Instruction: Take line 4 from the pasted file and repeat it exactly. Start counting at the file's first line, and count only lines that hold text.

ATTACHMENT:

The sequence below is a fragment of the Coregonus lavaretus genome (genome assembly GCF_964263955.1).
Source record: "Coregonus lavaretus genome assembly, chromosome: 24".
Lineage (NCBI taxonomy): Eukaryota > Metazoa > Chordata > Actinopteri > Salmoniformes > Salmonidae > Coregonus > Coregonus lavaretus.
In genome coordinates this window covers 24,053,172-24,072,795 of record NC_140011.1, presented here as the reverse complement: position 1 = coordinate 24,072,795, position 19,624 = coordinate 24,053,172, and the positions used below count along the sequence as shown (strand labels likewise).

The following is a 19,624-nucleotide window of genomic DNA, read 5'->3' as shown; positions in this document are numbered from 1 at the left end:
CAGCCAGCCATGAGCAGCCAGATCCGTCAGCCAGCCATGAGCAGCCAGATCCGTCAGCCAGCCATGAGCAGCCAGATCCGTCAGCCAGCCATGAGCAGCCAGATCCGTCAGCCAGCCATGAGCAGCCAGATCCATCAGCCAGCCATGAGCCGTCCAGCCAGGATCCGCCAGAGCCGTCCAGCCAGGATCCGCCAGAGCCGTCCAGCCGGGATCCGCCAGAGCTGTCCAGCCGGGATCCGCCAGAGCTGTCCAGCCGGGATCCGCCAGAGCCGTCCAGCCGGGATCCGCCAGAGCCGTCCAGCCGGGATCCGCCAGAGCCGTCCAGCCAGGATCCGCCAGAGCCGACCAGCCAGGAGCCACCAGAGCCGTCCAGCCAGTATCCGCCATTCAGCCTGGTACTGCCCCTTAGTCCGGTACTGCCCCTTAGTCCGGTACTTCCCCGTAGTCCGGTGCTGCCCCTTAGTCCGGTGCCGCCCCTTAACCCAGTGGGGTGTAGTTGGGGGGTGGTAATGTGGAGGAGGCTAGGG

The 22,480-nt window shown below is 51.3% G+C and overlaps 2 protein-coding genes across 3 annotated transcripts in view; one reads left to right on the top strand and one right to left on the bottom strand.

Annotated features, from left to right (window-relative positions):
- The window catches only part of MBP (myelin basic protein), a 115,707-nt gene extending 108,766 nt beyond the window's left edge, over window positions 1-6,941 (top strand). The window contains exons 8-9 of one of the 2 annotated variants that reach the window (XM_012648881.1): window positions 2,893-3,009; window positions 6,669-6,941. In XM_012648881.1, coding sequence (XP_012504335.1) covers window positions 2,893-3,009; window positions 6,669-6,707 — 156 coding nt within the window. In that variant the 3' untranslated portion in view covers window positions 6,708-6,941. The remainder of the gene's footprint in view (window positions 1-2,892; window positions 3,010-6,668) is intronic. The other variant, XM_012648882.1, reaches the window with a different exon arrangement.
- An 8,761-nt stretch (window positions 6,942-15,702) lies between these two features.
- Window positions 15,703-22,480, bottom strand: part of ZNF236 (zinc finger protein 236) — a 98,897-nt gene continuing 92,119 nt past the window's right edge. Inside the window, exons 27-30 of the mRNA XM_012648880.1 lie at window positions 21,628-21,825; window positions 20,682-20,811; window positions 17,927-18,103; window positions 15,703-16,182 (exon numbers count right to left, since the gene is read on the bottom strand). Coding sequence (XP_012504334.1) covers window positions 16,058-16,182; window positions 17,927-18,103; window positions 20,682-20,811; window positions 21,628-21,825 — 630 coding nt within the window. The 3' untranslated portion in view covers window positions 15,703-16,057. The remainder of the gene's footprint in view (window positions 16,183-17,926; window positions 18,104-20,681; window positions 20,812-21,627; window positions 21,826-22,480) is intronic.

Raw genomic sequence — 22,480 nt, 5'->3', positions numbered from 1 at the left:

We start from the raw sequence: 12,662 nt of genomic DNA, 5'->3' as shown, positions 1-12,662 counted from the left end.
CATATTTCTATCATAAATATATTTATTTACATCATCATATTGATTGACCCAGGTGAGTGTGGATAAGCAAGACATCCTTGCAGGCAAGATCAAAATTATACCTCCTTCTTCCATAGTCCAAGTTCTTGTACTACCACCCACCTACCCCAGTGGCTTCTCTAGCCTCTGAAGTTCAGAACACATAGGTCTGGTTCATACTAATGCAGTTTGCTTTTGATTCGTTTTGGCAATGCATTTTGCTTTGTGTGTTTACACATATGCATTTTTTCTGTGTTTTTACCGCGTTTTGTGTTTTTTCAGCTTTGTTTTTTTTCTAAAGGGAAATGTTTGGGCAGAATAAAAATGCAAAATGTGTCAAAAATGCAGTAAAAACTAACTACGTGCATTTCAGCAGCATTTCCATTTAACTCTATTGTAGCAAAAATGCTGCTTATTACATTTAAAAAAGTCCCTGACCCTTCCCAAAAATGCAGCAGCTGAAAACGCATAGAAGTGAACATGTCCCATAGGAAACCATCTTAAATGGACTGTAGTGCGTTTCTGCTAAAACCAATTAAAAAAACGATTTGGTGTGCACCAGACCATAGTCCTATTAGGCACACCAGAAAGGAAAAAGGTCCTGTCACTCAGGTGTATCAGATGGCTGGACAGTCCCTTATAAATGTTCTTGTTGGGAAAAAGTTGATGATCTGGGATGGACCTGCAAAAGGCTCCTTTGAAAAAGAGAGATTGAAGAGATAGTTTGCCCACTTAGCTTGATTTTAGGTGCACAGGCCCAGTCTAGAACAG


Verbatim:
In genome coordinates this window covers 24,053,172-24,072,795 of record NC_140011.1, presented here as the reverse complement: position 1 = coordinate 24,072,795, position 19,624 = coordinate 24,053,172, and the positions used below count along the sequence as shown (strand labels likewise).